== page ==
Their Finest Review

The Plot

During the grim realities of World War 2 a small team of British creative talents fight their own battle to produce a moral boosting film capable of lifting the spirits of the embattled nation and maybe even inspiring a reluctant America to finally join the fight

The Good

Their Finest is a sincere homage to a classic era of cinema magic, offset against one of the most cruel and horrific times in human history.  This unique juxtaposition of despair and hope allows the film to deliver a satisfying tale of stoic bravery that is both poignantly sombre and frequently amusing.  In particular the film serves as a dramatic and timely reminder of the eternal pride that should be felt by the people of Great Britain for their crucial role in saving the world from evil during the darkest of days.

Director Lone Scherfig has assembled a suitably fine British cast including the beautiful talents of Gemma Arterton and a fabulously moustached Sam Claflin. At the heart of the story their frequent bickering as an unlikely writing team is both playful and convincingly tense. Around these two fine young stars a supporting cast littered with familiar faces and copious amounts of talent fleshes out the film’s comedy and tragedy.

Bill Nighy is on typically scene stealing form as an aging egomaniacal thespian. His trademark flair for dry wit and playful melodramatics inject frequent bursts of laughter into the cinema. Likewise his ability to subtly switch gears during more dramatic and poignant scenes is a rare gift and perfectly evidenced during some of the film’s closing stages.

Likewise Rachel Stirling is a very welcome presence, playing a stereotype defying character that most directly contrasts with the unapologetically repressive social and sexual politics of the era. She frequently provides both dry humour and articulates some of the films more poignant insights.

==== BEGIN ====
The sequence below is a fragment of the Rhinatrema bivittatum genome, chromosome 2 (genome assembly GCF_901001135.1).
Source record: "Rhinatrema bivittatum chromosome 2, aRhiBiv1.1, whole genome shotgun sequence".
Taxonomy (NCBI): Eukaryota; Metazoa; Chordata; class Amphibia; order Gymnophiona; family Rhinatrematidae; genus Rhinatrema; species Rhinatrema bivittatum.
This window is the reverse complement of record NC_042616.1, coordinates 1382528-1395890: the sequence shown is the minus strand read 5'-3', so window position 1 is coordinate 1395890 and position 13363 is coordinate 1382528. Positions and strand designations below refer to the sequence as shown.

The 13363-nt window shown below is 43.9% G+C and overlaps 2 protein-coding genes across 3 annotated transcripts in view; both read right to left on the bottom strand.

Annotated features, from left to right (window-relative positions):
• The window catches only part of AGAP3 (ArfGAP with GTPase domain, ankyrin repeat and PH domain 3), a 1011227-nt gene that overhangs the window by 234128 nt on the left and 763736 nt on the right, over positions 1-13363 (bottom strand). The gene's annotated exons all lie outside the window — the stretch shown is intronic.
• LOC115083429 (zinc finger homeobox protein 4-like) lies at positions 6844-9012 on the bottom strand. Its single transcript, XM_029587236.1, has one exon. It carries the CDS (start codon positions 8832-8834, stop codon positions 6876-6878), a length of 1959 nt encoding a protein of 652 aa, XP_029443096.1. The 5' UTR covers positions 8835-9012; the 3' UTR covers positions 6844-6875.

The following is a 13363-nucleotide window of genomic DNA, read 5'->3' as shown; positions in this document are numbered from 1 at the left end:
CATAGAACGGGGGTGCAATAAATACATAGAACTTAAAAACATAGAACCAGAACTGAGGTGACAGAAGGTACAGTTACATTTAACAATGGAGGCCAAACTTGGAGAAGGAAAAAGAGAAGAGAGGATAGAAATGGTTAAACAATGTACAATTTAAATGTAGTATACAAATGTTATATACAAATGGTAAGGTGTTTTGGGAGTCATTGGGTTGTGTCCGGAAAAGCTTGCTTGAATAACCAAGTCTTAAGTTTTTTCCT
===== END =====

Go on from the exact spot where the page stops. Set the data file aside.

The Bad

Their Finest seeks to strike a careful balance between the truly tragic hardships of war and the whimsical escapist joy of the cinema. While the film does a mostly fine job of this it’s hard for the moments of genuine humour not to end up becoming somewhat overridden by a more pervasive sense of melancholy.  The film is admirable in its message but falls short of being the outright comedy which some audiences may have been more optimistically anticipating.

Leading lady Gemma Arterton remains radiantly beautiful and an accomplished stage actress, however her big screen performances persist in being noticeably theatrical. In particular her thick welsh accent in this role is a slightly inconsistent distraction which in truth adds little to either the story or character. It may have been better to merely allow Arterton to use her well suited natural voice and allow her to focus even more fully on the rest of her performance.

Overall the film has many fine qualities and is poignantly inspiring in places; however particularly during its final stages the introduction of both predictable and unexpected plot twists ultimately steer the film in more sombre directions. Audiences my wonder why a film that celebrates the magic of feel good entertainment can’t offer up a little more of joy and a few less tears. But then perhaps that is entirely the point of the film, that cruel distinction between cinematic satisfaction and real life.

The Ugly Truth

Their Finest deals sensitively with an untold side of one the most epic struggle in mankind’s history between the forces of good and evil. Although the story has quintessentially British qualities its core message of the inspiring power of art and cinema is universally entertaining and important.

Review by Russell Nelson

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